11 April 2018
Rue Belliard 137
Doors open 18:30, start 19:00
Europe is in the midst of an intense debate about the EU's future direction, but citizens are feeling left behind. Low turnout in elections only intensifies the sense of disconnect. With an eye towards the European elections in 2019 the question we want to raise is how our European Democracy can become more inclusive, participatory and truly European and how the EU can improve its institutional links to the "demos" - the citizens of Europe.
One of our main hopes is to bring people from different areas and backgrounds together, to hear their perspectives and learn from each other. This means your opinion is particularly important for us. Together with you, we want to actively participate in the political and social dialogue.
Already before the event, you have the opportunity to engage in the discussion by leaving your comments on this page (link at the end of article or on the top on the right). You just need to register (it won't take you more than one minute!) and leave your comment.
During the discussion with Jo Leinen, our moderator, Joe B. Lynam from the BBC, will refer to the comments and questions voiced here.
If you haven't registered yet, you can still do it here on the website of our partner the European Movement International.
Theses by Jo Leinen / 9th Wednesday Social Brussels
Thesis 1: The European Union's functioning is founded on representative democracy (Art. 10 TEU). The Union is democratic, but it lacks European democracy.
Thesis 2: European elections are still largely governed by national rules. Despite the success of the European political parties' "Spitzenkandidaten initiative" in the 2014 EU elections, electoral campaigns are dominated by domestic issues and national personalities.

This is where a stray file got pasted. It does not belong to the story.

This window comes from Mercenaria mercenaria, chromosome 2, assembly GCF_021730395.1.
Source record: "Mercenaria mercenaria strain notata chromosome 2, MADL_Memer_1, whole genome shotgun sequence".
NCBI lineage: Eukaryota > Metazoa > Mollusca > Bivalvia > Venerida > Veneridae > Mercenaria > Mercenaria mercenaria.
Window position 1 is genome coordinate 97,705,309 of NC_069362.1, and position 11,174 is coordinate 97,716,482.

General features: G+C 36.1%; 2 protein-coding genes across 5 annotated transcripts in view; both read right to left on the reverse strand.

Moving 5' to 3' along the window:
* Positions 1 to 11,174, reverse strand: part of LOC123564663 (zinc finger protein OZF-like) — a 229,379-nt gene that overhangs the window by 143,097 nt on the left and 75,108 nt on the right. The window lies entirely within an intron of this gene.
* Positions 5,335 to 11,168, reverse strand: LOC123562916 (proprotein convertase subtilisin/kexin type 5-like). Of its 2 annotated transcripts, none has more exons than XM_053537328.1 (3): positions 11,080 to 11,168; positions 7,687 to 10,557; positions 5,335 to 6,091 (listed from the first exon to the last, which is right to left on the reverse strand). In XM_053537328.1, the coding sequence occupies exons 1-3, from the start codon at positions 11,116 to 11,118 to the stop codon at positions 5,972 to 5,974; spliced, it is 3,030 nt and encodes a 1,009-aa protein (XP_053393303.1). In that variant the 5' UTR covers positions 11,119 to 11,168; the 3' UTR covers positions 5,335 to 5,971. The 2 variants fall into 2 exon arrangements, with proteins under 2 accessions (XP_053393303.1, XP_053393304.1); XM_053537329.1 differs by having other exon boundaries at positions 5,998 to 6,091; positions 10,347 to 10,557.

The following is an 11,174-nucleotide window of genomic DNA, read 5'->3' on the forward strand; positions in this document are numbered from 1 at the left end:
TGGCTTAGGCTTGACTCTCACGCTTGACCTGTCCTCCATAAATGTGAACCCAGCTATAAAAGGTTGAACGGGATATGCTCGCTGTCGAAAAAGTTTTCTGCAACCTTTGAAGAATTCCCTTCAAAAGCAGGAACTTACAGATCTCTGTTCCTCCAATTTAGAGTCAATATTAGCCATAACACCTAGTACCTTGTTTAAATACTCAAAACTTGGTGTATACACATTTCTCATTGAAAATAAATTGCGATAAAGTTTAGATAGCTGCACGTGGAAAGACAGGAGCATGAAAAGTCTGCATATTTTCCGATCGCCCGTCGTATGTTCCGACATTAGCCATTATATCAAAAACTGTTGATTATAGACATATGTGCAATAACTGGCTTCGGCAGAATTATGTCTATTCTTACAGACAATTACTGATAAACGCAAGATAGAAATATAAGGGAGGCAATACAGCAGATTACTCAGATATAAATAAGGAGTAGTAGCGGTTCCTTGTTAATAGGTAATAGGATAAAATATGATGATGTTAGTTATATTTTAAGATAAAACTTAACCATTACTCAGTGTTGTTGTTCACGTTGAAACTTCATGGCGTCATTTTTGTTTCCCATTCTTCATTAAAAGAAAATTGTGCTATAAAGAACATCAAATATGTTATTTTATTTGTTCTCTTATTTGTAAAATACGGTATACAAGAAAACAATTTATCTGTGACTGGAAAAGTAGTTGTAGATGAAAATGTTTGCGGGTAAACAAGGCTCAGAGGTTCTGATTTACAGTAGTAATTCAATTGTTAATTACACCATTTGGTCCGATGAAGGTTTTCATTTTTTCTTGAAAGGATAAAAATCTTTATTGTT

Thesis 3: To strengthen the European dimension, the Spitzenkandidaten-exercise must be repeated and consolidated in the 2019 European elections. The leader of the European executive (that is, the Commission) must be known to European citizens before the elections, and present himself together with a programme.
Thesis 4: In the medium term, European Parties should be able to compete for mandates, e.g. through transnational lists. Direct participation in EU elections would give European Parties a greater visibility and lead to a transnationalisation of election campaigns and political debates.
Thesis 5: Transnational lists would make the European Parties' candidates for the post of Commission President electable in all Member States of the EU, and thus complement the "Spitzenkandidaten".
Thesis 6: The European Parliament made a proposal for the reform of the European electoral law in November 2015, but is yet to receive a reply by the Member States in the Council.
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Picture Credits: © http://www.joleinen.de/